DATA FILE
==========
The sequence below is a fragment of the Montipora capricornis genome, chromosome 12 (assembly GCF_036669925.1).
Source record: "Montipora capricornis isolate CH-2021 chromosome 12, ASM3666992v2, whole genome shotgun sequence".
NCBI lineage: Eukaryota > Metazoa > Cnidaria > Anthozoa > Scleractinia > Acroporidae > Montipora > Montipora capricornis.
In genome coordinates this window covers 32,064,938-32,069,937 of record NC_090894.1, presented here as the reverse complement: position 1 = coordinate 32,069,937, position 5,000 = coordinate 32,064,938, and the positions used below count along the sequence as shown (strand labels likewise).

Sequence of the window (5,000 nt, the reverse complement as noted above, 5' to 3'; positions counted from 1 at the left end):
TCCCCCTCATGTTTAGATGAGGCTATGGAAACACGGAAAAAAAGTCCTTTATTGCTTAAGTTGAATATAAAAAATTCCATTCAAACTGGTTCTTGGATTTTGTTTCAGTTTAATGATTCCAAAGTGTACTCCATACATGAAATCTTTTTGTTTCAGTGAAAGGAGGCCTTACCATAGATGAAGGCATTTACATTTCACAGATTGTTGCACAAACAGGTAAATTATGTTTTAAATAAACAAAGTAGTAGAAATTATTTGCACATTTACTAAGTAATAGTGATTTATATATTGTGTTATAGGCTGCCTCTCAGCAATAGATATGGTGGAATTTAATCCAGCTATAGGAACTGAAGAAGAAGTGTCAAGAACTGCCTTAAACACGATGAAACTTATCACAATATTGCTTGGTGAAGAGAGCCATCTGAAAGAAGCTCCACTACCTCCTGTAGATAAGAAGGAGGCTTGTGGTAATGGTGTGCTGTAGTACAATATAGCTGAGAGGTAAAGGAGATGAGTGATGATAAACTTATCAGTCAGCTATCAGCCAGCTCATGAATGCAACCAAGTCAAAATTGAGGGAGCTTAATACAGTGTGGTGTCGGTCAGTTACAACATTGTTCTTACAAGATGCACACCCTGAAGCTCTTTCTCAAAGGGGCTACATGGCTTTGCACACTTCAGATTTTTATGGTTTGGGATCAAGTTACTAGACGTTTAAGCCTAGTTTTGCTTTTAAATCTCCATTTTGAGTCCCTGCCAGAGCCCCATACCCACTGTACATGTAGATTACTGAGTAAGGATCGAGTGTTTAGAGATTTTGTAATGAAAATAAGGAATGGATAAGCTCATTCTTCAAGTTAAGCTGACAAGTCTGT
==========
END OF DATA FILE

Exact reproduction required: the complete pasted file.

The sequence below is a fragment of the Montipora capricornis genome, chromosome 12 (assembly GCF_036669925.1).
Source record: "Montipora capricornis isolate CH-2021 chromosome 12, ASM3666992v2, whole genome shotgun sequence".
NCBI lineage: Eukaryota > Metazoa > Cnidaria > Anthozoa > Scleractinia > Acroporidae > Montipora > Montipora capricornis.
In genome coordinates this window covers 32,064,938-32,069,937 of record NC_090894.1, presented here as the reverse complement: position 1 = coordinate 32,069,937, position 5,000 = coordinate 32,064,938, and the positions used below count along the sequence as shown (strand labels likewise).

Sequence of the window (5,000 nt, the reverse complement as noted above, 5' to 3'; positions counted from 1 at the left end):
TCCCCCTCATGTTTAGATGAGGCTATGGAAACACGGAAAAAAAGTCCTTTATTGCTTAAGTTGAATATAAAAAATTCCATTCAAACTGGTTCTTGGATTTTGTTTCAGTTTAATGATTCCAAAGTGTACTCCATACATGAAATCTTTTTGTTTCAGTGAAAGGAGGCCTTACCATAGATGAAGGCATTTACATTTCACAGATTGTTGCACAAACAGGTAAATTATGTTTTAAATAAACAAAGTAGTAGAAATTATTTGCACATTTACTAAGTAATAGTGATTTATATATTGTGTTATAGGCTGCCTCTCAGCAATAGATATGGTGGAATTTAATCCAGCTATAGGAACTGAAGAAGAAGTGTCAAGAACTGCCTTAAACACGATGAAACTTATCACAATATTGCTTGGTGAAGAGAGCCATCTGAAAGAAGCTCCACTACCTCCTGTAGATAAGAAGGAGGCTTGTGGTAATGGTGTGCTGTAGTACAATATAGCTGAGAGGTAAAGGAGATGAGTGATGATAAACTTATCAGTCAGCTATCAGCCAGCTCATGAATGCAACCAAGTCAAAATTGAGGGAGCTTAATACAGTGTGGTGTCGGTCAGTTACAACATTGTTCTTACAAGATGCACACCCTGAAGCTCTTTCTCAAAGGGGCTACATGGCTTTGCACACTTCAGATTTTTATGGTTTGGGATCAAGTTACTAGACGTTTAAGCCTAGTTTTGCTTTTAAATCTCCATTTTGAGTCCCTGCCAGAGCCCCATACCCACTGTACATGTAGATTACTGAGTAAGGATCGAGTGTTTAGAGATTTTGTAATGAAAATAAGGAATGGATAAGCTCATTCTTCAAGTTAAGCTGACAAGTCTGT